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Diner

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Barry Levinson actually wrote the ill-fated "Toys" first, which he co-wrote with then-wife Valerie Curtin in 1981. He wanted this to be his directing debut but the project was shelved. Levinson turned around and wrote a more personal story about growing up in Baltimore. MGM, thinking they were getting a low-budget teen romp, a sort of "East Coast American Graffiti," agreed to bankroll it. It eventually became "Diner".



More Trivia from Diner
An engaging and original coming of age movie set in 1959, written and directed by then newcomer Barry Levinson (Rain Man). This is about a group of inseparable friends who aim to avoid the inevitable responsibilities of life, by hanging out at an all night Diner, and getting to grips with how things will change after Steve Guttenberg's upcoming marriage.

Diner has an impressive cast, a great script and some of the best ensemble acting this side of The Breakfast Club, and whilst it's detractors may argue that there's no real story, you'll be hard pressed not to enjoy some of the comic cut-scenes in the Diner itself. What with debates about 50s singers, the sandwich trade and how you should arrange your record collection alphabetically, in accordance with an obsessive compulsive set of rules, based on the merits/style of each artist; Diner occasionally imitates the hectic banter of a Mamet play.

The characters are so well cast, that you'll always relate to apprehensive slacker Steve Guttenberg, sensible Tim Daly, the indirect but amiable Paul Reiser, (un)happily married Daniel Stern and super-coiffed charmer Mickey Rourke, whilst not forgetting Kevin Bacon (Footloose), who plays isolated oddball Fenwick, like De Niro did Johnny Boy in Scorcese's "Mean Streets" (only not as psychotic!).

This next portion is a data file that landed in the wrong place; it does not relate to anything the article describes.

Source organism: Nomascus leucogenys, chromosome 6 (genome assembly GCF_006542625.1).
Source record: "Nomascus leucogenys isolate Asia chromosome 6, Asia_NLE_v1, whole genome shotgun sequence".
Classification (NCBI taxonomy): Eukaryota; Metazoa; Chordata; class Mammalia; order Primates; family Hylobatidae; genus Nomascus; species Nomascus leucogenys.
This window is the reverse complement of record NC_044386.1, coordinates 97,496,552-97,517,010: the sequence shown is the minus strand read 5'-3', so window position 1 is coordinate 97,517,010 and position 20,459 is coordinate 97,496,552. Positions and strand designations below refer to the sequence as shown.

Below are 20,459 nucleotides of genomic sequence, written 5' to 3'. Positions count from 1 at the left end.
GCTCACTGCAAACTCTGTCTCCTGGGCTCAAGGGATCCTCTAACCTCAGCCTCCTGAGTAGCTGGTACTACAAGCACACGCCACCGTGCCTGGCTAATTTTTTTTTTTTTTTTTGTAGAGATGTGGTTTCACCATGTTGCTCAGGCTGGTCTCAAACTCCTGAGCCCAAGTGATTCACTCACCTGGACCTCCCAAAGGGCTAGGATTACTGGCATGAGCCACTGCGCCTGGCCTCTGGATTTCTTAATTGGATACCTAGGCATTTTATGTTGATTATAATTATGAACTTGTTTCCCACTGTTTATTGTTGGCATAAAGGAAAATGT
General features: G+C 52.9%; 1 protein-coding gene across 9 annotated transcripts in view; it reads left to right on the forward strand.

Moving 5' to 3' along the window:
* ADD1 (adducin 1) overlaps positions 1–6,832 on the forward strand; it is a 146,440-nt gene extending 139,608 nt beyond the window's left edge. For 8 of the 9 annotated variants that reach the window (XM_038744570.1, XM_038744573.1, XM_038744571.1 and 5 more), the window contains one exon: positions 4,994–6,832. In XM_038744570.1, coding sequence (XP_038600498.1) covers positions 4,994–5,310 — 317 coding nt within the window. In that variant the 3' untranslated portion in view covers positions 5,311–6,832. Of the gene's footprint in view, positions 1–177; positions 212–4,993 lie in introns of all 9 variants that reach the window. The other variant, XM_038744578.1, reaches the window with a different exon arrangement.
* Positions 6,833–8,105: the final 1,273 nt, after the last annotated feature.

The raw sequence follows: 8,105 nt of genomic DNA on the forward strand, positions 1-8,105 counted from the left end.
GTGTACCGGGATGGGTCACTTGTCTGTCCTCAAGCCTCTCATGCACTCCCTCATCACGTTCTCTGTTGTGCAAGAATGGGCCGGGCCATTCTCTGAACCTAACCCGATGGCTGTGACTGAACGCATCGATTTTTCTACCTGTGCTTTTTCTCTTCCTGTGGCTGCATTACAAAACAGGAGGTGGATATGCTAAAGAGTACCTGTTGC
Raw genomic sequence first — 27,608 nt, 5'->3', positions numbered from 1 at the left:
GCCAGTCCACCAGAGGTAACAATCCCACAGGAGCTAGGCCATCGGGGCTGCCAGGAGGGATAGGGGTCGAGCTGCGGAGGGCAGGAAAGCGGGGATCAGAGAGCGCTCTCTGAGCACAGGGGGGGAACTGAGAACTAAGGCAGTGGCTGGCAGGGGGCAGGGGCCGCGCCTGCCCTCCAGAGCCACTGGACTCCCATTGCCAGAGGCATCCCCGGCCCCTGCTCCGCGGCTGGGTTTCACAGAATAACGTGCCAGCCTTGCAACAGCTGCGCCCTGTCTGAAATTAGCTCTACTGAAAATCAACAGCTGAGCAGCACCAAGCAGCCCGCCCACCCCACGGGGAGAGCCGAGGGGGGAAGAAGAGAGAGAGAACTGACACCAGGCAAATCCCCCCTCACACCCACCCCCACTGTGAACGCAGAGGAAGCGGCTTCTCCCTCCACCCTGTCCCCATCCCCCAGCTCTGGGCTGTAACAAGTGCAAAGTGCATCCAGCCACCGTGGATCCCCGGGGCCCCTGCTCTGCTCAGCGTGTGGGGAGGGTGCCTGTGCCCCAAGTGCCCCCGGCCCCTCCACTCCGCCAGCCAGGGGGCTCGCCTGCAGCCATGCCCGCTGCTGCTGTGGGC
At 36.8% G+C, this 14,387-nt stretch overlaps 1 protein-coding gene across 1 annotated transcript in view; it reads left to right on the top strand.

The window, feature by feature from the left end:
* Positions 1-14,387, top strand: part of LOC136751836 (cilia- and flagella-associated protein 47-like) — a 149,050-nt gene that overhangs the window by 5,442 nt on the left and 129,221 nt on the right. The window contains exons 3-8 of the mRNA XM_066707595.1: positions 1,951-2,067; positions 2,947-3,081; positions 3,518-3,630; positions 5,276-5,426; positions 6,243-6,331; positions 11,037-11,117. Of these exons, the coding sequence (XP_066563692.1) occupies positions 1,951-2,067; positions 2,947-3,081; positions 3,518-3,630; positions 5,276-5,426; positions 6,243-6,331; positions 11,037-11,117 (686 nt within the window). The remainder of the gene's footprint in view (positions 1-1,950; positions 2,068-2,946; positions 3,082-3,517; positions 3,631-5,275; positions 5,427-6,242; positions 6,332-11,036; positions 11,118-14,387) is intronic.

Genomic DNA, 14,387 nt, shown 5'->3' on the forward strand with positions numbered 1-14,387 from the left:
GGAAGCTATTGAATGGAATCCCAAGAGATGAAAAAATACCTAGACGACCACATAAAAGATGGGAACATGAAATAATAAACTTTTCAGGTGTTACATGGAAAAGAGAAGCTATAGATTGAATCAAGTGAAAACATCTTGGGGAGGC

Verdict?

The movie Diner was obviously a template for modern films like "Swingers" and "High Fidelity". I mean forget Top 5s, these guys had a 100 and something questions on football trivia for Steve's future wife, and get this- if she gets below a certain percentage, the wedding's off! (that could only happen in the 60's folks -nowadays the girl would probably display enthusiasm by whacking her sports fan fiancée square in the mouth with a Louisville slugger).

Although this is a buddy movie at heart, Diner has a surprisingly dark undertone, Daniel Stern's despondency towards his marriage to Ellen Barkin and the realistic portrayal of degenerate gambler Mickey Rourke's accumulating debts, makes this a film which explores friendship and responsibility from many different angles.

One of the main drawbacks for some people, will be the way in which its filmed to evoke the era (gives the movie an antique feel) but don't let that determine your decision to see this, for Diner is a very good movie, and a true 80's classic.

Notice any mistakes? Review

Strengths: Convincing performances from all involved.

A humorous but realistic depiction of early 60s life

Weaknesses? Female characters are a little under-represented.

Our rating: 9 out of 10


Review Written by Kashif Ahmed:  Contact  |  More Reviews by Kashif Ahmed
Diner